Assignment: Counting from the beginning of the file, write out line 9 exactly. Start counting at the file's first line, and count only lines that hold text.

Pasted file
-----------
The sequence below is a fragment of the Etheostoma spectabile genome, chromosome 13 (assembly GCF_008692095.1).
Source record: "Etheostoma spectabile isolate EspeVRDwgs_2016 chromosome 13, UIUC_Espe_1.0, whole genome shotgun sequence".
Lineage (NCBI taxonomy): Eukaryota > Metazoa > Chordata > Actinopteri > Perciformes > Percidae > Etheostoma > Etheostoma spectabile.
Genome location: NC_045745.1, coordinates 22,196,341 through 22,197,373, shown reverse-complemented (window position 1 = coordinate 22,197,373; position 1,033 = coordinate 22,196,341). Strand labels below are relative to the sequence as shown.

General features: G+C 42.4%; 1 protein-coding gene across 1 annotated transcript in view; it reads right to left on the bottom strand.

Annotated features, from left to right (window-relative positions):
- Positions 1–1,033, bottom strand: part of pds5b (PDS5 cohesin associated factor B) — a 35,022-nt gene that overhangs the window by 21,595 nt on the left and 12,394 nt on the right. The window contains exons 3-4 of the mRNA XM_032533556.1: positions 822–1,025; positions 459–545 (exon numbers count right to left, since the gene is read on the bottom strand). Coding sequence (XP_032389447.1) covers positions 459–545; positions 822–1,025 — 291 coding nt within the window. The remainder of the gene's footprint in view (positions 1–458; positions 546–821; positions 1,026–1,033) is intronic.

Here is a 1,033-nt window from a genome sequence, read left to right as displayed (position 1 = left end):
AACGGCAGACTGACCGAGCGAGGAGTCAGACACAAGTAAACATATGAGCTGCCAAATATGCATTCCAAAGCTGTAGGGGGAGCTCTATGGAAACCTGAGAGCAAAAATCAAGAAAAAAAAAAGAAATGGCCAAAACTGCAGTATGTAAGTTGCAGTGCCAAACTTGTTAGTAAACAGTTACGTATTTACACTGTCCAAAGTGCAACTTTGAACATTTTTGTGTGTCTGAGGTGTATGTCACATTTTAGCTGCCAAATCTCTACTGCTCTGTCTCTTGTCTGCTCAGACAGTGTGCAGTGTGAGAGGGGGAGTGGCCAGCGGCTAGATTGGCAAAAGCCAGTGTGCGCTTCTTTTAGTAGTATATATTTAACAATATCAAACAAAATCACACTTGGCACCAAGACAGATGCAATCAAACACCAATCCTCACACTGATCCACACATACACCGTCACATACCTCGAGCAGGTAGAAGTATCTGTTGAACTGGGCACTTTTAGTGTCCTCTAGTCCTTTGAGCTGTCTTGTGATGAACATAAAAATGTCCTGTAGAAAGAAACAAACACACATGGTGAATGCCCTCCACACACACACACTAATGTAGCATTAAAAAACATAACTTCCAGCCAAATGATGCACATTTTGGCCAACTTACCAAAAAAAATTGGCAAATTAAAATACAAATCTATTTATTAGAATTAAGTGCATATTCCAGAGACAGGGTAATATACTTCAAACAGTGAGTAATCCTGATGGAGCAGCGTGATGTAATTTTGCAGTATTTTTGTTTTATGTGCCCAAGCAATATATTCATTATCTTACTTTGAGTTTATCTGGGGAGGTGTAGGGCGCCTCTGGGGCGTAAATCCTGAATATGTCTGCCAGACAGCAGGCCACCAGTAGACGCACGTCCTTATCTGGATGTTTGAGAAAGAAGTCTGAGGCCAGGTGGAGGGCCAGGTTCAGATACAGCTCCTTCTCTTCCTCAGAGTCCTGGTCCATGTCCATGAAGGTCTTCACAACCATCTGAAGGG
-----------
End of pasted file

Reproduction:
AACGGCAGACTGACCGAGCGAGGAGTCAGACACAAGTAAACATATGAGCTGCCAAATATGCATTCCAAAGCTGTAGGGGGAGCTCTATGGAAACCTGAGAGCAAAAATCAAGAAAAAAAAAAGAAATGGCCAAAACTGCAGTATGTAAGTTGCAGTGCCAAACTTGTTAGTAAACAGTTACGTATTTACACTGTCCAAAGTGCAACTTTGAACATTTTTGTGTGTCTGAGGTGTATGTCACATTTTAGCTGCCAAATCTCTACTGCTCTGTCTCTTGTCTGCTCAGACAGTGTGCAGTGTGAGAGGGGGAGTGGCCAGCGGCTAGATTGGCAAAAGCCAGTGTGCGCTTCTTTTAGTAGTATATATTTAACAATATCAAACAAAATCACACTTGGCACCAAGACAGATGCAATCAAACACCAATCCTCACACTGATCCACACATACACCGTCACATACCTCGAGCAGGTAGAAGTATCTGTTGAACTGGGCACTTTTAGTGTCCTCTAGTCCTTTGAGCTGTCTTGTGATGAACATAAAAATGTCCTGTAGAAAGAAACAAACACACATGGTGAATGCCCTCCACACACACACACTAATGTAGCATTAAAAAACATAACTTCCAGCCAAATGATGCACATTTTGGCCAACTTACCAAAAAAAATTGGCAAATTAAAATACAAATCTATTTATTAGAATTAAGTGCATATTCCAGAGACAGGGTAATATACTTCAAACAGTGAGTAATCCTGATGGAGCAGCGTGATGTAATTTTGCAGTATTTTTGTTTTATGTGCCCAAGCAATATATTCATTATCTTACTTTGAGTTTATCTGGGGAGGTGTAGGGCGCCTCTGGGGCGTAAATCCTGAATATGTCTGCCAGACAGCAGGCCACCAGTAGACGCACGTCCTTATCTGGATGTTTGAGAAAGAAGTCTGAGGCCAGGTGGAGGGCCAGGTTCAGATACAGCTCCTTCTCTTCCTCAGAGTCCTGGTCCATGTCCATGAAGGTCTTCACAACCATCTGAAGGG